17 AUGUST 1872

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The interest of the Continent, in the coming meeting of

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the three Emperors increases daily. It is said that Cardinal Antonelli is so alarmed that he has counselled the Pope to make peace with Italy, lest further injury befall the...

The first election under the Ballot has ended in the

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election of Mr. Childers for Pontefract by a vote of 658 to 578,—a majority of 80. As the number of registered electors is 1,960, some 724 electors, or more than a third of the...

The election was marked by a disagreeable incident. Mr. Childers,

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indignant at what he considered unfair opposition, declared that in 1868 Lord Pollington had professed his readiness to coalesce with him, had expressed admiration of Mr....


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P ARLIAM ENT was prorogued on Saturday, the 10th inst., Lord Granville reading a "Queen's Speech," which is for the most part a bald recapitulation of the legislative measures...

For the first time since July, 1870, we are absolutely

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without news from France. The Assembly has dispersed, society in Paris has gone to the sea-side, the peasantry are occupied with the har- vest and the vintage, both of which are...

* ** The Editors cannot undertake to return Manuscript in any

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By far the most interesting morsel of intelligence received this

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week comes to us from Yeddo, Japan. We had hardly expected so sudden a confirmation of our theory that the Mikado as semi- divine could do anything, even alter a creed ; but it...

Really Lord Derby is getting quite intolerable. Nobody has any

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business to put so much sense into speeches as he does unless he puts in something else, which Lord Derby now-a-days seems to consider superfluous. He laid the foundation-stone...

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as Pasha of Bagdad, in his place. Three different stories

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are told to account for this sudden revolution. Accord- ing to the first and least probable, Midhat Pasha, who had been ordered into exile, demanded an audience of his master,...

Archdeacon Denison must be in a terrible way. If there

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is a human being he despises and loves to bully it is an Archbishop, and to be thrashed by an Archbishop in a literary encounter on an ecclesiastical question must be a bitter...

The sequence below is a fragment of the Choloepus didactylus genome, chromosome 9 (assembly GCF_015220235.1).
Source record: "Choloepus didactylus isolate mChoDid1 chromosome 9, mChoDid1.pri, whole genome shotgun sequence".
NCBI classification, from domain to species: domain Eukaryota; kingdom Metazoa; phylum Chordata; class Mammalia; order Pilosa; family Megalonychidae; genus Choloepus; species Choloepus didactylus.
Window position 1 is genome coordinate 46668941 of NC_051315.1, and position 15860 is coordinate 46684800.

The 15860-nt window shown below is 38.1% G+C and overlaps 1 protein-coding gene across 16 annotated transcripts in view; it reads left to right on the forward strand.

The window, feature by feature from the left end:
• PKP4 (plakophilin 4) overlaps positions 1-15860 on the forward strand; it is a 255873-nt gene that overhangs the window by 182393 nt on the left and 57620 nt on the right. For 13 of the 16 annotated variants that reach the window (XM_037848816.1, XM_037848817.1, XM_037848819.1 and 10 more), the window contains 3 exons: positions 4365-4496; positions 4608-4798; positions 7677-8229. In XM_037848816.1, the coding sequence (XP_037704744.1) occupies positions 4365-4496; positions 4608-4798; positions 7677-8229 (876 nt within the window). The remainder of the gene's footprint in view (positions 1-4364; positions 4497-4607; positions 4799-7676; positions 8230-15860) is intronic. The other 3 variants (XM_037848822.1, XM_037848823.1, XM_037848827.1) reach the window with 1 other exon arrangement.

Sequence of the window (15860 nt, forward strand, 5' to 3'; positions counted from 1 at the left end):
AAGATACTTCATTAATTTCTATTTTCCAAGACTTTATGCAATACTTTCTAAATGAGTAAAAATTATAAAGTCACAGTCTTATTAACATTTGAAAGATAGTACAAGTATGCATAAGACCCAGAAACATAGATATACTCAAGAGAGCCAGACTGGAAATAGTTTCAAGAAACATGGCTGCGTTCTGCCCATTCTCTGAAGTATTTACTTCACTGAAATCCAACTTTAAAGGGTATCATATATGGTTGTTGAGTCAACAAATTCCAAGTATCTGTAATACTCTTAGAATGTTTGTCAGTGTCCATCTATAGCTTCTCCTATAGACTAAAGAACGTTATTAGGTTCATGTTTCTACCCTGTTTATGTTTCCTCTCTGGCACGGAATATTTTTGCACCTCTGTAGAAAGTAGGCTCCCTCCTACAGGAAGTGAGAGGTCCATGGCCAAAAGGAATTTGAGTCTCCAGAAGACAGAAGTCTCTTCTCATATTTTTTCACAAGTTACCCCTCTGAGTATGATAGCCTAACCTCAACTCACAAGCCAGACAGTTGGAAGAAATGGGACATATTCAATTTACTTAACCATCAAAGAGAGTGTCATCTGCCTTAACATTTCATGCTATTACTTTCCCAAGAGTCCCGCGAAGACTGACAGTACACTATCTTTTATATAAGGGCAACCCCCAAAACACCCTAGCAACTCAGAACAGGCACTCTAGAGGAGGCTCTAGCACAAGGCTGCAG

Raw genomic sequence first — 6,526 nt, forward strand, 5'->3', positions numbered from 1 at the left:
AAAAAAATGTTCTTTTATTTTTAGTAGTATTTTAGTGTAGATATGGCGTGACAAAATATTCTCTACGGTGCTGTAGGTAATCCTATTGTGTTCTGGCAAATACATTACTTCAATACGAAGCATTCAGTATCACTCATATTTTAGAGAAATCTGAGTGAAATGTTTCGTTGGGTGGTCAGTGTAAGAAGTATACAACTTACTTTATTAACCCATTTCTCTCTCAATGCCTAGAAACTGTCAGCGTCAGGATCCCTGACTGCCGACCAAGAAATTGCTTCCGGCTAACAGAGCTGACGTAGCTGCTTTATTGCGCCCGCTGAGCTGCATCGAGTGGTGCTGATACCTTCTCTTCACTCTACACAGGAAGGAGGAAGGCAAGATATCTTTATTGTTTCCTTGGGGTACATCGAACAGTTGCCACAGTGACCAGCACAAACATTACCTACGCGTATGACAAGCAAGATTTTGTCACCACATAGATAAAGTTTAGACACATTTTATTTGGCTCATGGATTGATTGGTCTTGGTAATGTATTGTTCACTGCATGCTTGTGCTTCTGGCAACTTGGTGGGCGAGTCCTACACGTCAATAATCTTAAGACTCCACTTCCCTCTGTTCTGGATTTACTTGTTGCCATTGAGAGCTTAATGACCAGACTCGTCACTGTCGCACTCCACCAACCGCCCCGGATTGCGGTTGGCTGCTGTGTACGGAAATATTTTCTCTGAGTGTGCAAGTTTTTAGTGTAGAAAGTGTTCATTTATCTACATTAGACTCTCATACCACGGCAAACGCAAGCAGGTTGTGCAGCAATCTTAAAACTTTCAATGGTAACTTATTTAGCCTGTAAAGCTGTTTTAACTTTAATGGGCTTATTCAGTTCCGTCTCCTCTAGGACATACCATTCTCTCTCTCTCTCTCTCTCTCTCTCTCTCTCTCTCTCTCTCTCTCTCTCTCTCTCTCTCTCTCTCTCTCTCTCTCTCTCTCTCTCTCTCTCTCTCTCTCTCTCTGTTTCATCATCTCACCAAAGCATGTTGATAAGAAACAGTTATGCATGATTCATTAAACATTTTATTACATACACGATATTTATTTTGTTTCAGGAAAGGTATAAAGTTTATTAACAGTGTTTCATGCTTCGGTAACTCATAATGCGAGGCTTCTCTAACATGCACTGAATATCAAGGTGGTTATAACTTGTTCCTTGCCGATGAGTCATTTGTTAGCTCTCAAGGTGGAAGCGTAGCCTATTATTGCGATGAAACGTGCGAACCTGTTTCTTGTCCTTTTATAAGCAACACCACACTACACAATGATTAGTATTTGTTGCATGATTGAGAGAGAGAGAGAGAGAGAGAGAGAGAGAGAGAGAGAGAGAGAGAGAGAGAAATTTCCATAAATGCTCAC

The British Association meets this year at Brighton, and Dr.

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W. B. Carpenter has been elected President. The main object of his first address-.--a very brilliant one—was to effect a compromise between the men of science and the...

Having reconciled, or tried to reconcile, the physicists and theologians,

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Dr. Carpenter offered to compromise between the advocates of intuition and experience. He believed in experience as the origin of knowledge, but thought that the inherited...

All the Railway Companies threaten to increase their fares in

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order to meet the rise in coals, in wages, and in iron. The increase is to affect both passengers and goods, and will in the latter de- partment, we are told, be very severely...

The report of Messrs. Pochin and Whitworth on the affairs

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of the Metropolitan Railway suggests extreme carelessness in the management of the Company's affairs. The books appear to have kept themselves, the solicitors have handed in...

We have commented elsewhere on the existence of "suppressed lives,"—persona

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in politics who are most important, yet almost un- known to the world,—and it appears that one of them is just dead, Dr. Abeken, nicknamed in Germany "Bismarck's Pen." He is...

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Mr. F. Galton, in an address delivered on Thursday to

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the 'Geographical section of the British Association, made a practical suggestion of great value. Everybody knows that the maps of the Ordnance Survey are the beat in the world,...

The strike of the Carpenters and Joiners of London would

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appear to be nearly at an end. At the meeting of the Nine Hours' Delegation on Thursday, the delegates were informed that the men in work were not supporting the men on strike...

Peru has gone through a Revolution which ended in a